Friday, July 22, 2011

Pratt Lake - Camping and Fishing close to Seattle


Pratt Lake is popular destination for the physically fit. It's 6 miles from either of two I-90 trailheads (Exit 45 - Road 9030 or Exit 47 - Denny Creek). The very fit can do it as a day hike (12 miles, whew!) but most people do it as an over-nighter. I did it as a 3 day trip.

I arrived at the Talapus Lake trailhead on Friday afternoon; the trailhead was strangely deserted. I had chosen this trailhead over Denny Creek because the Talapus Lake trail has significantly less elevation gain which was important to me as my pack was 31 pounds. This is a reasonable weight, considering the 8 pounds of fishing gear.

Pack ContentsWeight
Pack5
Tent3
Sleeping bag2
Sleeping pad1
Food3
Mess Kit3
Trail Boat4
Fishing Gear4
Clothes2
Water Pump1
Water1

Teige and Wesley at Olallie

At two miles the trail reaches Talapus lake, one of the shortest and easiest alpine lakes to get to. I kept on going another one and half miles to set up camp at Olallie Lake. Don't bother fishing at Olallie, there's nothing but small fish there. I shared camp with a young man named Teige Weidner and his parent's dog Wesley. It was nice to have some company! Teige's pump had broken so I lent him mine. I was freezing in my tent that night. I woke up at 2AM and put all my clothes on, including my socks and I was STILL freezing! That's the paradox of clear skies in Seattle; it makes for cold nights. At about 6AM the sun came out and hit the side of my tent instantly warming it and letting me sleep 3 solid hours.

Looking down on Olallie Lake

We broke camp and back-tracked to meet the Pratt Lake trail and then ascended the ridge looking back down on Olallie, with Mount Rainier in the background. As we topped the ridge, Teige's pack strap broke and he and Wesley turned back. I promised to send him this report! The trail wound down into a giant bowl where Pratt Lake perches before its outlet tumbles down a steep hillside into the Pratt river Valley.

Looking down to Pratt Lake, Kaleetan Peak in the distance

The descent to the lake is 2 miles and about 800 feet elevation loss. I ran into a confused couple who thought they were nearing Lake Olallie. I told them that they had passed it 3 miles ago and you should have seen the look that she gave him. I congratulated them on their fitness that they could day-hike 12 miles.


Pratt Lake

Lots of college kids arrived at Pratt Lake about the same time I did, day-hikers and over-nighters. I set up my tent next to a giant old-growth fir tree. My tent is a $20 one-man tent (only 3 lbs) from Wal-mart.com. What a deal. I love this tent.

I love my one-man tent

I fished Pratt Lake in the blazing sun for four hours. I caught a lake trout and three brook trout. All were small; in fact, Pratt Lake is known for small fish so don't go there thinking you are going to catch a bunch of hogs for dinner. The lake trout was my first of that species! Strange looking fish, very predatory. Mean face, brown stripes, yellow dots. I believe these were planted to try to keep the brook trout population in check. I failed you, dear reader, because I had left my camera in pack, so no fish picture.

That night I realized that I was short on food. I had made some sandwiches but had forgotten them in the fridge. So my dinner the second night was merely a single packet of ramen. Not even the good ramen, just a 250 calorie Top Ramen. I slept fitfully, probably because I was so hungry. I was also very, very sunburned from my time on the Pratt.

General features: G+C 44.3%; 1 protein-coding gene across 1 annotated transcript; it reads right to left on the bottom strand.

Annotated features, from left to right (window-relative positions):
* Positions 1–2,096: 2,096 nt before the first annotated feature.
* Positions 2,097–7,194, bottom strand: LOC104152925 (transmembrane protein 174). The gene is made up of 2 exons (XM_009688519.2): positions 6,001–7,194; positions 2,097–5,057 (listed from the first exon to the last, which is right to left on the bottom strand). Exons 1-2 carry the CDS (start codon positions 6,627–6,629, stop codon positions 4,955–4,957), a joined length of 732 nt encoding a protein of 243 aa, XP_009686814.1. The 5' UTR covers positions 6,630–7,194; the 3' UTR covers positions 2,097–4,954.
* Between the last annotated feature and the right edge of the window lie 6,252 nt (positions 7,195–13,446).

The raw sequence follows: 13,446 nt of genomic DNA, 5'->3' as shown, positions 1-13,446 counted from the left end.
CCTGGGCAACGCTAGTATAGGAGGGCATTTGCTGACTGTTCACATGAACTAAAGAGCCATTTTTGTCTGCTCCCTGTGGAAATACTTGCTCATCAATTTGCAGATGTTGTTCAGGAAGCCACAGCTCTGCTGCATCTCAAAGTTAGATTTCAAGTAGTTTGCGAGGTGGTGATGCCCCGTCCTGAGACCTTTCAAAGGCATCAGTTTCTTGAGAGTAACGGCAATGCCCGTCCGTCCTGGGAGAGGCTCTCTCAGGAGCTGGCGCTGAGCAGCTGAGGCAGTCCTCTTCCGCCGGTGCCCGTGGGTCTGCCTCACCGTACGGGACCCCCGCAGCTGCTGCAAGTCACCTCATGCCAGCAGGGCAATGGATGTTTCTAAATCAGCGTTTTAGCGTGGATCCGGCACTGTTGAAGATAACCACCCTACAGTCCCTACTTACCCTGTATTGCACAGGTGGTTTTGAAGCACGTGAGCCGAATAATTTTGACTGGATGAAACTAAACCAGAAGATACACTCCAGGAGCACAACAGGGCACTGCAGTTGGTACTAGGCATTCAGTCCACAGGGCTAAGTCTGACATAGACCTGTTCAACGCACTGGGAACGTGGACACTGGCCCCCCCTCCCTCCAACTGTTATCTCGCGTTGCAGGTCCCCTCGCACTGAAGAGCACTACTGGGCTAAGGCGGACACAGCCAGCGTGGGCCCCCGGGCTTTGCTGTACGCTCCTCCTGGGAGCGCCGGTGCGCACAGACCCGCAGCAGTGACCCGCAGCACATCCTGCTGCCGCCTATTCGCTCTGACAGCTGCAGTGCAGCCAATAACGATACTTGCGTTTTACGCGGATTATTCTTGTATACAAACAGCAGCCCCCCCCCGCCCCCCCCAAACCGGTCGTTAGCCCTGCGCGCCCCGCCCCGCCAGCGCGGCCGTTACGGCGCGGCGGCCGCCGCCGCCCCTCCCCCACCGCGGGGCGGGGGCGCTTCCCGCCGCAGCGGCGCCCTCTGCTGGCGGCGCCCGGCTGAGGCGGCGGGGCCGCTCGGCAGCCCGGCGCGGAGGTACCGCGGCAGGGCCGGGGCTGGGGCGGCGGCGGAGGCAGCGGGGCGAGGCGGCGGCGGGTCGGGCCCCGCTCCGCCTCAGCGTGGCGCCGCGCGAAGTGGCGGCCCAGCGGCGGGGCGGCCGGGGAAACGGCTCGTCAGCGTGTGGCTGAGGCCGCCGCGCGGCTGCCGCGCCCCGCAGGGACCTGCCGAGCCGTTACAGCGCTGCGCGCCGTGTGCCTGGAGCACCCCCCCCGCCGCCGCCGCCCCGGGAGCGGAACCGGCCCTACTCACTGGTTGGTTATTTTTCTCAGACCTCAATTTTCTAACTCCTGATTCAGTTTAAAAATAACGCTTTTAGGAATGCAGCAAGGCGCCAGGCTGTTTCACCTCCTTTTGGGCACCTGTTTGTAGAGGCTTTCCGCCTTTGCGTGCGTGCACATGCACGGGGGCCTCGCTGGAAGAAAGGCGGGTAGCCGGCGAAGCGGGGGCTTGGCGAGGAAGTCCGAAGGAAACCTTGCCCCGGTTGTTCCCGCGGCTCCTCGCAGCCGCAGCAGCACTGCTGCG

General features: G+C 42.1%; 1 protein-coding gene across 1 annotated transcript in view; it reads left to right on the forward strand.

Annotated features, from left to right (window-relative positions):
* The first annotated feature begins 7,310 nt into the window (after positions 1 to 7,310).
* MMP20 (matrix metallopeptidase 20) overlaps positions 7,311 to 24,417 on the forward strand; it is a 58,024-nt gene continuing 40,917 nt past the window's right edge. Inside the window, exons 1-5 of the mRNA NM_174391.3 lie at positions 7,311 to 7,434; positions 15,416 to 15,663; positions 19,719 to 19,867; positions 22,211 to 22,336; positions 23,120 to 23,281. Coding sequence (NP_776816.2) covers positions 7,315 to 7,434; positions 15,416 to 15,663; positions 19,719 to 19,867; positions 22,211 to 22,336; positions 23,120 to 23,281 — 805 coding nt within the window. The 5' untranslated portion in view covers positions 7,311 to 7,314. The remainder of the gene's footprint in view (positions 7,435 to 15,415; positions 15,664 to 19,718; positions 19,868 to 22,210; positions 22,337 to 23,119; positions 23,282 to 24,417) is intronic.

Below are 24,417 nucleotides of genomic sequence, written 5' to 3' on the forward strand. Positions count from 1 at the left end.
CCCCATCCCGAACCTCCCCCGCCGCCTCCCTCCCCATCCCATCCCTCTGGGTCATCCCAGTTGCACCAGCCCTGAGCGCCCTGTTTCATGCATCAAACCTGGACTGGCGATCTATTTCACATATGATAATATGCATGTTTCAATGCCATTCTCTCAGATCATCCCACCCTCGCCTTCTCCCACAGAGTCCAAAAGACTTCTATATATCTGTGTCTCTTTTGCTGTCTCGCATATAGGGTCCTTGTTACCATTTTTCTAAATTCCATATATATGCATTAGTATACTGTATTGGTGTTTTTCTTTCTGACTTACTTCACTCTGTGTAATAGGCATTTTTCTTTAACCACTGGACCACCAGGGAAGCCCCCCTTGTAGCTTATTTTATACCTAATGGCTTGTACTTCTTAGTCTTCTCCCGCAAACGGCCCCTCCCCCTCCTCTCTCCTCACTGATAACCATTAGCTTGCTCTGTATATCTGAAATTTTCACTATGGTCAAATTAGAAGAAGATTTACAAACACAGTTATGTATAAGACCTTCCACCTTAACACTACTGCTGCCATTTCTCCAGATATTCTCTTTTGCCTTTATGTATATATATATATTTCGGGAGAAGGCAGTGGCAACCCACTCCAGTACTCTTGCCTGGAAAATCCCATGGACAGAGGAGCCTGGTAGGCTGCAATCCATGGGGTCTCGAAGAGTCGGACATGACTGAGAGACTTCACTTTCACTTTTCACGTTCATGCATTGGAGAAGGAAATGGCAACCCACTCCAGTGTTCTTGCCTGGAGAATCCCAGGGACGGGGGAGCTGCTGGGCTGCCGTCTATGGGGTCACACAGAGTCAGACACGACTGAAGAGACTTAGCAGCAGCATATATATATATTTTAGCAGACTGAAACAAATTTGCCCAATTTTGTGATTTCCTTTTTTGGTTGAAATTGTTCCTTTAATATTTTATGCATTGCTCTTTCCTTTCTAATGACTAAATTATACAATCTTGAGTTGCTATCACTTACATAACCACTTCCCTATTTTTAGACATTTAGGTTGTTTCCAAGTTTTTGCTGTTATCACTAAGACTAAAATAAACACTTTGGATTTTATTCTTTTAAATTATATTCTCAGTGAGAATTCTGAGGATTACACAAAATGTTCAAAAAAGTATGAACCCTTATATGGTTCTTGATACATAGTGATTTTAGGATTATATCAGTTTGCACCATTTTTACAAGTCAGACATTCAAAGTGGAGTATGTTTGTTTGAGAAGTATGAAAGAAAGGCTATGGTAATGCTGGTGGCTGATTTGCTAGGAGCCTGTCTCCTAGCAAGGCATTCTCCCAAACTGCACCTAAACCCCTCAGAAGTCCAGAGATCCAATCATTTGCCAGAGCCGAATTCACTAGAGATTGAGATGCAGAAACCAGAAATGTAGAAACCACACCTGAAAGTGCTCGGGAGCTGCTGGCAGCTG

Lower Tuscohatchie Lake

The next morning at 7AM I emerged from the tent, grabbed my fishing stuff and hiked the half-mile to the next lake, Lower Tuscohatchie. This lake is smaller than Pratt, but just as beautiful. Trees ring the entire lake, but at the far end, twin waterfalls cascade 50 feet down into the inlet. Absolutely gorgeous. There are several campsites here too, and had I known that I would have camped at Tuscohatchie.

Tuscohatchie Pano - click for larger

I fished for three hours, catching some small rainbows and completed my hideous sun-burn. You see, I couldn't use my sun-tan lotion because it had DEET in it, and that could have harmed my little trail boat.


Nice, easy, wooded trail

The hike out was 7 miles. My 30-lb pound slowed me down tremendously as I struggled to get back up the 800 foot ridge between Pratt and Olallie lakes. But eventually I got to the top. I plugged in my iPod and trudged the remaining 4 miles down the truck. All in all, I hiked about 15 miles and caught some okay fish. But the scenery was incredible and I'm even more prepared for my next trip.

the Pratt River Valley

What went right and wrong on this trip? The little bottle of Dr. Bonner's Peppermint Soap was excellent at cleaning dishes. I ran out of food because I forgot the sandwiches in the fridge. The sun-tan lotion problem of course. And I wish I'd brought a book, because I spent so much time in my tent when the bugs came out at dusk.


Lower Tuscohatchie in the afternoon.

What's next? There's a series of lakes (Island, and Kulla Kulla being two) to the West of Olallie. That area is still too snowy (they are 4000+ feet up) but they should open up in a couple of weeks. Maybe you'll see me up there.

If you go: Bring a GPS, there are several trail intersections that you can get lost at. Bring bug spray. Think about camping at Tuscohatchie which is only a half-mile beyond Pratt Lake, if you can't find a good spot at Pratt. Be sure you have the new Discover Pass (for parking). And best of all, enjoy our beautiful Alpine Lakes Wilderness!

6 comments:

  1. Nice informative trip review! I wanted to hike Pratt Lk with my son but was not sure of the plan until I read this great post, found through Google. We followed your path but camped at Tuscohatchie, where I caught a trout.

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